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FRC sanctions against KPMG offer clues as to its approach towards enforcement generally

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By Richard Highley & Julian Bubb Humfryes


Published 30 April 2020


While the headlines are dominated by COVID-19, the world of Public Interest Entity ("PIE") audit takes a back seat.  However, the two are interlinked.  COVID-19 is wreaking havoc with the financial statements of large corporates, and high-profile corporate collapses have always been a priority for FRC investigation.  COVID-19 looks likely to claim its casualties amongst household names, with all that this entails.

The FRC's latest settlement with a Big 4 firm will be read by other audit firms' professional risk teams  with a mixture of trepidation and resignation.  "Misconduct" is no longer the benchmark for sanctions.  Sanctions now follow a "breach of relevant requirements", which in lay terms means simply where there are serious, or several, breaches of audit standards.   


Re “an Unnamed company”: The findings

The FRC has sanctioned KPMG, and one of its partners, for audit failures in connection with a single audit year.  The FRC characterised these failings as, broadly, (i) a failure to exercise sufficient professional scepticism, and (ii) a failure to obtain sufficient appropriate audit evidence. The FRC handed down headline fines of £700,000 and £45,000 against the firm and individual respectively. (Both fines were then discounted by 35% for early settlement.)

The adverse findings related to audit work on the (unnamed) audit client's method for accounting for supplier rebates.  There were two forms of rebate. One was a discount where there was promotional activity, and which required no accounting judgement.  The other form of rebate was calculated over a longer period and was based upon such measures as volume of sales. This did require accounting judgment.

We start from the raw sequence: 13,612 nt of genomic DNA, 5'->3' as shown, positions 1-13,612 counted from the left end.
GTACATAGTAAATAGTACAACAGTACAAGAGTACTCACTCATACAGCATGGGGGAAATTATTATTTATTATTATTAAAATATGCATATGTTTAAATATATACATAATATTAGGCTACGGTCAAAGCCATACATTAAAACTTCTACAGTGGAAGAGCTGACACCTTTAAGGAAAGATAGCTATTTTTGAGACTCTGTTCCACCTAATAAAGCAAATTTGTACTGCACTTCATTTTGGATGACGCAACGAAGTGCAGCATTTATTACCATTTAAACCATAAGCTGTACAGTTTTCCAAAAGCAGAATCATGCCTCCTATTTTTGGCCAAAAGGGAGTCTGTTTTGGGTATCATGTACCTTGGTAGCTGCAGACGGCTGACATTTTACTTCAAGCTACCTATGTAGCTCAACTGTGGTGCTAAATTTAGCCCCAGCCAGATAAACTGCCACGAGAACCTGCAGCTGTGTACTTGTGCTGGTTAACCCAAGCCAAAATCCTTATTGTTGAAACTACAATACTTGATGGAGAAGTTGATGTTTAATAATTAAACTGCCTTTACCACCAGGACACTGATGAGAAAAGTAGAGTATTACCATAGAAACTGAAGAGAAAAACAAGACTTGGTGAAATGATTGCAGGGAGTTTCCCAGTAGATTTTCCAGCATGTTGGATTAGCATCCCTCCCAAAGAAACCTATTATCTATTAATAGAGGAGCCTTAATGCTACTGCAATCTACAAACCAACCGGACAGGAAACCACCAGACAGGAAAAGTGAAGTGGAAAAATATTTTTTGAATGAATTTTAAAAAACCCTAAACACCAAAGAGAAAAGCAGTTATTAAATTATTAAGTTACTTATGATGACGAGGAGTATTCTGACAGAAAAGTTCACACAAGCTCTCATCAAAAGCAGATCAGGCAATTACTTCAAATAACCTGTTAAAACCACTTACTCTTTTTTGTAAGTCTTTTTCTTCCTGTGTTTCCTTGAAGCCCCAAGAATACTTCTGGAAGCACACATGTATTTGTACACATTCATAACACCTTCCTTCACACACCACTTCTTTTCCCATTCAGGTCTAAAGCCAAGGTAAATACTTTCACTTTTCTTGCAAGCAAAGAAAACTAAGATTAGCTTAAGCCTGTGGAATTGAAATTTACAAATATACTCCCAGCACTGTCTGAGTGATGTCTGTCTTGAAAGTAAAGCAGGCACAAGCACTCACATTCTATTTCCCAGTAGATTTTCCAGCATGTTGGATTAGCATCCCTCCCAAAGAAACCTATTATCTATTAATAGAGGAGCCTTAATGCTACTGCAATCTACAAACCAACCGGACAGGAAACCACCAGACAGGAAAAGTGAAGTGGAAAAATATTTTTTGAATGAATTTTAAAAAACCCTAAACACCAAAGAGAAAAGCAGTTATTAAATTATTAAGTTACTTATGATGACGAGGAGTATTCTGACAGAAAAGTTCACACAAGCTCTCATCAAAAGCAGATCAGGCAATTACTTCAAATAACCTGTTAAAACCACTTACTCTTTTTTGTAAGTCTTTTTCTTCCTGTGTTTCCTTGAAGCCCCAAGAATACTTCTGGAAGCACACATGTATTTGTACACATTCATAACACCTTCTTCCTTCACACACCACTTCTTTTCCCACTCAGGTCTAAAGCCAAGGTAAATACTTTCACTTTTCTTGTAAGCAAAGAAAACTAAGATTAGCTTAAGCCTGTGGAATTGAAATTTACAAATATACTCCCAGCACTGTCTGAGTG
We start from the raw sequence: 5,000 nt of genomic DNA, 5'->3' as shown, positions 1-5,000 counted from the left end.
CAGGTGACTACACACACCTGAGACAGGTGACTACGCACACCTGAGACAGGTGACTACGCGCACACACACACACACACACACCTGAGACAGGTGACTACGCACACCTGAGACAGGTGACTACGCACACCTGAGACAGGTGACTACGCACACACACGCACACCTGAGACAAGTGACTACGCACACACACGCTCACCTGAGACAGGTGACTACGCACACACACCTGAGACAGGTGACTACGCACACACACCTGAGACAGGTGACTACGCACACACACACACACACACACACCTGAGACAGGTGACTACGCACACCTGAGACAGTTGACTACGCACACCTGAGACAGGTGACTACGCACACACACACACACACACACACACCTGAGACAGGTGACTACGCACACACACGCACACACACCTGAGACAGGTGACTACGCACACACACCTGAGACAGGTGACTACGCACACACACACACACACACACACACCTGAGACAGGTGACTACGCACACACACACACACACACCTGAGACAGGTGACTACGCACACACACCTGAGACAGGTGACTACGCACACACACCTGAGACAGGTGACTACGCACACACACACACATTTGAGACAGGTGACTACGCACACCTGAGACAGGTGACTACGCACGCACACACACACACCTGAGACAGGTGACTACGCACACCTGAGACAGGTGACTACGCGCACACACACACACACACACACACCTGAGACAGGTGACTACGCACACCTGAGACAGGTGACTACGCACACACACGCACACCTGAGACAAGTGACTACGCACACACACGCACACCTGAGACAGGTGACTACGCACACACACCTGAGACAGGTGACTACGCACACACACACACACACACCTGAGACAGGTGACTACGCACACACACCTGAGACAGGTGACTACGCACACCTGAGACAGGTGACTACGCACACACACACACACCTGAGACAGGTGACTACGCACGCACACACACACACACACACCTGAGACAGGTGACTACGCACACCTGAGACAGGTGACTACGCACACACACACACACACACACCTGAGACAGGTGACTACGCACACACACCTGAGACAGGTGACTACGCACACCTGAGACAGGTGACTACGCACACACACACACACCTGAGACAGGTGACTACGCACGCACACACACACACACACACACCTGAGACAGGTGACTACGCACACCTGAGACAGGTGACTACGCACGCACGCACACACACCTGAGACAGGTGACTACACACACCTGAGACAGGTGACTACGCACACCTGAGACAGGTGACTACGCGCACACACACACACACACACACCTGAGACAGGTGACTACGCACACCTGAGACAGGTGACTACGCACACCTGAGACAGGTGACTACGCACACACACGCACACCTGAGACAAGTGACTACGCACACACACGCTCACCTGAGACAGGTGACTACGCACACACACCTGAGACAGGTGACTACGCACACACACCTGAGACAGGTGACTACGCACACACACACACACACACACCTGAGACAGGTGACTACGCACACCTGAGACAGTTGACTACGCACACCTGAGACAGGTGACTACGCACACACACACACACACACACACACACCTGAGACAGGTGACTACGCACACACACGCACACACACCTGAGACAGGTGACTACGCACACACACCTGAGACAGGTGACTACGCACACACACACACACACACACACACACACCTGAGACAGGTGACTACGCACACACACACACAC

In summary, KPMG admitted failings related to what went onto – or, rather, what was missing from – the audit file. So there was insufficient evidence that the auditor had differentiated the two forms of rebate.  And although the company had correctly accounted for the rebates within cost of sales, the FY 2016 audit file contained "incorrect references" to the rebates as "income" in the revenue section of the audit file.  The FRC Decision Notice records their inclusion within revenue as "incorrect and misleading to a reader of the FY 2016 Audit File".

The finding of a lack or professional scepticism focused on one particularly large customer rebate, which the FRC thought the auditor should have looked into.

From a regulatory perspective, there are the clues which this case offers to the approach the new-look FRC is taking under the Audit Enforcement Procedure ("AEP").



1. This case would never have previously been brought

The failings, while no doubt real, were notably less significant than almost any we have ever seen in a Decision Notice. The failings concerned only one audit year.  There was no question that the company’s accounts were anything other than correct.  There is no indication that any class of vulnerable stakeholders might have suffered as a result of the failings.  The breaches of Relevant Requirements were not intentional, dishonest, deliberate or reckless.  The breaches, which mainly concerned lack of audit evidence, were not pervasive.

So, why has KPMG and one of its partners faced these fines?

2. Professional scepticism

When commenting on the Decision Notice, the FRC’s deputy Executive Counsel, Claudia Mortimore, said: “Professional scepticism remains at the core of an auditor’s duty and the FRC will take appropriate action where it has been lacking”.  This is a key issue for the FRC.


3. Fines, Track record and AQR findings